Home > divorce, humor, Psychology > An Unconventional Approach to Surviving the Holidays If You’re Recently Single

An Unconventional Approach to Surviving the Holidays If You’re Recently Single

Are you freshly divorced, separated or broken up? Does the sight of holiday decorations at the local drugstore, shopping mall, grocery store and every other surface from which people can drape twinkle lights make you groan inwardly at the thought of forced mirth? Has your ex-wife or girlfriend alienated your children from you? Are you feeling lonely, angry or depressed? Do you grit your teeth when well meaning friends and family tell you that you should be happy and count your blessings at this time of year?

If so, you’re not alone. Oftentimes the typical upbeat prescriptive advice professional caregivers and loved ones have to offer doesn’t help. In fact, it makes many people feel worse. Therefore, here’s some offbeat advice to help get you through the holiday season with a certain style, joie de cynicism and unabashed malcontent-ed-ness. Sometimes you have to “go through the dark” in order to “lighten up:”

  • Distract yourself and keep busy. Call, visit or e-mail friends who dislike and dread the holiday season as much as you do this year. Surround yourself with misanthropes who avoid dysfunctional family gatherings like Progressives avoid Tea Bagger rallies. Get together for martinis and carbohydrate-laden hors d’oeuvres. Don’t worry about the caloric damage now; you need to come up with New Year’s resolutions in a few weeks anyway—at least you’ll be prepared. [*Please note: If you actually are experiencing a bout of depression, please avoid alcohol and other known depressants as they will only exacerbate your feelings of sadness.]
  • Find non-traditional ways to pass the time during the holidays. Is your family too difficult to deal with? Begin an annual, multi-denominational holiday dinner party. Years ago when I was having a tough time, I started an annual “Very Gay Jewish International Christmas Dinner” for all of my local friends who were far away from their families or felt left out of the typical holiday cheer for whatever reason and who clearly appreciated my sense of humor. We became a family of choice and had a great time, albeit, the heavily spiked mulled cider didn’t hurt.
  • Self-care. Only do what’s good for you. Period. Does your family put the “fun” in “dysfunctional?” Don’t be guilted into attending family parties that will leave you feeling depressed and desperate. If they don’t understand your choice; too bad. You’re an adult. They have another 364 days in which to make you feel guilty about not attending the family festivities. They’ll just have to content themselves with that. Eventually, it will blow over. If not, that’s why Caller ID was invented.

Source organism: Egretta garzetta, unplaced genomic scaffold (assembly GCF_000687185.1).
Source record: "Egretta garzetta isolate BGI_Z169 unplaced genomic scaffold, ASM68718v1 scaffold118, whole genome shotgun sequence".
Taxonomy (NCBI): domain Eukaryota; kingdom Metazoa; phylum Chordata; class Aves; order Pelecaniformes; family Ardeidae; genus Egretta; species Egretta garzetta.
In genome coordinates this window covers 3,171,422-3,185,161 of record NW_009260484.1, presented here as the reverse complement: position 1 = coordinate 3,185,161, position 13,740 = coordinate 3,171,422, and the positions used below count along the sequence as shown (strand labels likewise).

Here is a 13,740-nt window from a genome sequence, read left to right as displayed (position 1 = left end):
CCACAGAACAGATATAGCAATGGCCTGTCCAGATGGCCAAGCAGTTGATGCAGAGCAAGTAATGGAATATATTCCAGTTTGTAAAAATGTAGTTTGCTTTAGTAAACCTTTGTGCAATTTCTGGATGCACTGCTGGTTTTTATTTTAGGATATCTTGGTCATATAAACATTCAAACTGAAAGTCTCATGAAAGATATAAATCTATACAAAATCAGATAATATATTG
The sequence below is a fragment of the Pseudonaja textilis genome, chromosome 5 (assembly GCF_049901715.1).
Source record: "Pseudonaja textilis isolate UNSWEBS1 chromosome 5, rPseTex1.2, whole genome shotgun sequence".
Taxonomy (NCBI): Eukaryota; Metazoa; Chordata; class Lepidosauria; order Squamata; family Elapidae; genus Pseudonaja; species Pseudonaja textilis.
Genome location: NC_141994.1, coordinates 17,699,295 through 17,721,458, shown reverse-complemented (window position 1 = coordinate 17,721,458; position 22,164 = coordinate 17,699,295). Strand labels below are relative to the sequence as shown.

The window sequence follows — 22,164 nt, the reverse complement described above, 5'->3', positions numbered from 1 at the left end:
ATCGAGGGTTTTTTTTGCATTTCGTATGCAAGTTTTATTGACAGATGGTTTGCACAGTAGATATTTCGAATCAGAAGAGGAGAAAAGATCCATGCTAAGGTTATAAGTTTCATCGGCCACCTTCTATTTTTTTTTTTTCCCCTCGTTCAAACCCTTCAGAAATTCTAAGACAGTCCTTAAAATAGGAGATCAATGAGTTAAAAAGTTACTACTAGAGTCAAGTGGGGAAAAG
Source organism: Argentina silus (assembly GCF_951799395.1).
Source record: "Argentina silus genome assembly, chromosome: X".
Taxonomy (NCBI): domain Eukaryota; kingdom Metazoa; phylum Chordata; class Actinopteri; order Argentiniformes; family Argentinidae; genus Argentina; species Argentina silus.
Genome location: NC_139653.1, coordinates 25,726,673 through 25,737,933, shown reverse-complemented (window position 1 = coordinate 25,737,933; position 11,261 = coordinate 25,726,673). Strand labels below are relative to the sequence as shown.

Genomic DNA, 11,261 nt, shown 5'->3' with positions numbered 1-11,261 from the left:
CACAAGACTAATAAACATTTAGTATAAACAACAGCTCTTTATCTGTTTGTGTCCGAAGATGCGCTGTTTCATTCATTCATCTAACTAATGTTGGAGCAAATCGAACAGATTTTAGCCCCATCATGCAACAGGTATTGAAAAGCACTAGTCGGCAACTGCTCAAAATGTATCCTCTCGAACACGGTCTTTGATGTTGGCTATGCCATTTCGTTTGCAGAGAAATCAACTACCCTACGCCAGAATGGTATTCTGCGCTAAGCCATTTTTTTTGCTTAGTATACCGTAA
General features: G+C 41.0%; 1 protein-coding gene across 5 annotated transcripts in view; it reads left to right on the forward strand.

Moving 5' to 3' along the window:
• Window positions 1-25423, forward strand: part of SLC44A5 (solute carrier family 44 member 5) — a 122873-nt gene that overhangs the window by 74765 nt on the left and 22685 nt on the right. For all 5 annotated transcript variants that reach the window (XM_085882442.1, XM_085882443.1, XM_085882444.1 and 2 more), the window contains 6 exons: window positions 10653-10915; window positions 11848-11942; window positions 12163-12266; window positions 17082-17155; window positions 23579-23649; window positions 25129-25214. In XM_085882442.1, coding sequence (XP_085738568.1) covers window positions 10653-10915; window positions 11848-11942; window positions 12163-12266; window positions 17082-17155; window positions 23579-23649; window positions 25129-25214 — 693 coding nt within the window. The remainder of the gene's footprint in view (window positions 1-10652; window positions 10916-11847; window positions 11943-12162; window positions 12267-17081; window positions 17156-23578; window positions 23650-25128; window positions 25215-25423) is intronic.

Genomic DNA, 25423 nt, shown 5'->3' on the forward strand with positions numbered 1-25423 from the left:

• Missing children. On a serious note, if you’re separated from your children for the first time this year, my heart goes out to you. I understand how painful it must be. The beauty of being non-traditional means that you can celebrate Christmas, Hanukkah, etc., any day of the year you choose—it doesn’t have to be the arbitrarily chosen calendar date. Plan to celebrate with your kids on another day. They’ll feel pretty lucky two have two holidays and a dad who loves them enough to put up a tree or light a menorah in January or April. If your ex is really vile and you don’t know when you’ll see your children next, buy them a gift anyway and save it for them. Even if it takes years, your children will be touched to know that you’ve always had them in your thoughts.
  • Dark humor heals. Watch your favorite dark comedies. Anything that helps you laugh at the absurdity of it all is perfect. Personal recommendations include: The War of the Roses, The Ref and Very Bad Things; preferably something with a body count at the end.
  • Subversive holiday cookies. Make a batch of anatomically correct gingerbread men or gingerbread women cookies and name them after your exes (Molasses Honey Ginger Cookies). If you’re not handy with the icing decorations, some well chosen candy (e.g., Tic-Tacs vs. Good-n-Plenties; mini-marshmallows vs. nonpareils) is just as effective, not to mention a time saver. After you’ve named and decorated the little lasses or lads, pour a frosty glass of ice cold milk and ENJOY. I think you’ll find this takes “comfort food” to a whole new level.
  • Holiday housekeeping. Weed your garden. Rid yourself of anyone or anything that is toxic, draining and unhealthy. Do so with neither remorse nor regret. There are those among us who are energy-joy vampires. They will suck you dry until nothing is left. If you can’t rid them from your life entirely, at the very least, minimize contact.
  • This too shall pass. Look to the future. Remember that in the grand scheme of things, this year is just another bump in the road. You will heal and get past this in time. Decide what you would like to be different in the year ahead and then pursue it with purpose and determination. Think of where you’d like to be this time next year and make it happen.

Sometimes what works for most people doesn’t work for everybody and that’s okay. March to the beat of your own rhythm section and don’t worry what others think. Smile and know you’re having fun (or not) while living life on your terms. Besides, the road less traveled is a hell of a lot more interesting.

by Dr Tara J. Palmatier, PsyD

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Photo credit:

Merry Christmas to you all by prakashdaniel on flickr.

  1. Steve
    December 3, 2009 at 5:18 pm

    This will be my first Christmas away from my soon to be ex in 25 years. Things I will not miss: